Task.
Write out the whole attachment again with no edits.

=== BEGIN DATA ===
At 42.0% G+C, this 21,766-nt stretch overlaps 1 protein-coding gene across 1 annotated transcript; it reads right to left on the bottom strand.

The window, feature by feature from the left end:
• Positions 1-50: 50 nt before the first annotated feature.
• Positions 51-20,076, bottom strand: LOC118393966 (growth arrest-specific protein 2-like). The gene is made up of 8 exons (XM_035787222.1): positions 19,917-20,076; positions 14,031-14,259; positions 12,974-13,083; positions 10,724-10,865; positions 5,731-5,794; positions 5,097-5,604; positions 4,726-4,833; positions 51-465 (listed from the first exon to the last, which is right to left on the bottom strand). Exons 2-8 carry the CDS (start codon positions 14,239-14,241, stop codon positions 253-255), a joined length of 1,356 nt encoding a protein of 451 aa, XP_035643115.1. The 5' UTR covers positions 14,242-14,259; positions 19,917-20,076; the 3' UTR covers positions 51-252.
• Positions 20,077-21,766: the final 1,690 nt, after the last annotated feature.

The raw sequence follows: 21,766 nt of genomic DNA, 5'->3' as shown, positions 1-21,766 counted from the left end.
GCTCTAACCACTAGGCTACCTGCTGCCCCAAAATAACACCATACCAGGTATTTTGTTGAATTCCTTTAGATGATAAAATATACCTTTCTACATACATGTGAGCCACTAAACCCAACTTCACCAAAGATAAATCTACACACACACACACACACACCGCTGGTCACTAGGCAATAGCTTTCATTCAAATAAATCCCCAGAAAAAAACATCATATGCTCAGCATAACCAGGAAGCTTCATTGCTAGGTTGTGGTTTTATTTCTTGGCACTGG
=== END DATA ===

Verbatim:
At 42.0% G+C, this 21,766-nt stretch overlaps 1 protein-coding gene across 1 annotated transcript; it reads right to left on the bottom strand.

The window, feature by feature from the left end:
• Positions 1-50: 50 nt before the first annotated feature.
• Positions 51-20,076, bottom strand: LOC118393966 (growth arrest-specific protein 2-like). The gene is made up of 8 exons (XM_035787222.1): positions 19,917-20,076; positions 14,031-14,259; positions 12,974-13,083; positions 10,724-10,865; positions 5,731-5,794; positions 5,097-5,604; positions 4,726-4,833; positions 51-465 (listed from the first exon to the last, which is right to left on the bottom strand). Exons 2-8 carry the CDS (start codon positions 14,239-14,241, stop codon positions 253-255), a joined length of 1,356 nt encoding a protein of 451 aa, XP_035643115.1. The 5' UTR covers positions 14,242-14,259; positions 19,917-20,076; the 3' UTR covers positions 51-252.
• Positions 20,077-21,766: the final 1,690 nt, after the last annotated feature.

The raw sequence follows: 21,766 nt of genomic DNA, 5'->3' as shown, positions 1-21,766 counted from the left end.
GCTCTAACCACTAGGCTACCTGCTGCCCCAAAATAACACCATACCAGGTATTTTGTTGAATTCCTTTAGATGATAAAATATACCTTTCTACATACATGTGAGCCACTAAACCCAACTTCACCAAAGATAAATCTACACACACACACACACACACCGCTGGTCACTAGGCAATAGCTTTCATTCAAATAAATCCCCAGAAAAAAACATCATATGCTCAGCATAACCAGGAAGCTTCATTGCTAGGTTGTGGTTTTATTTCTTGGCACTGG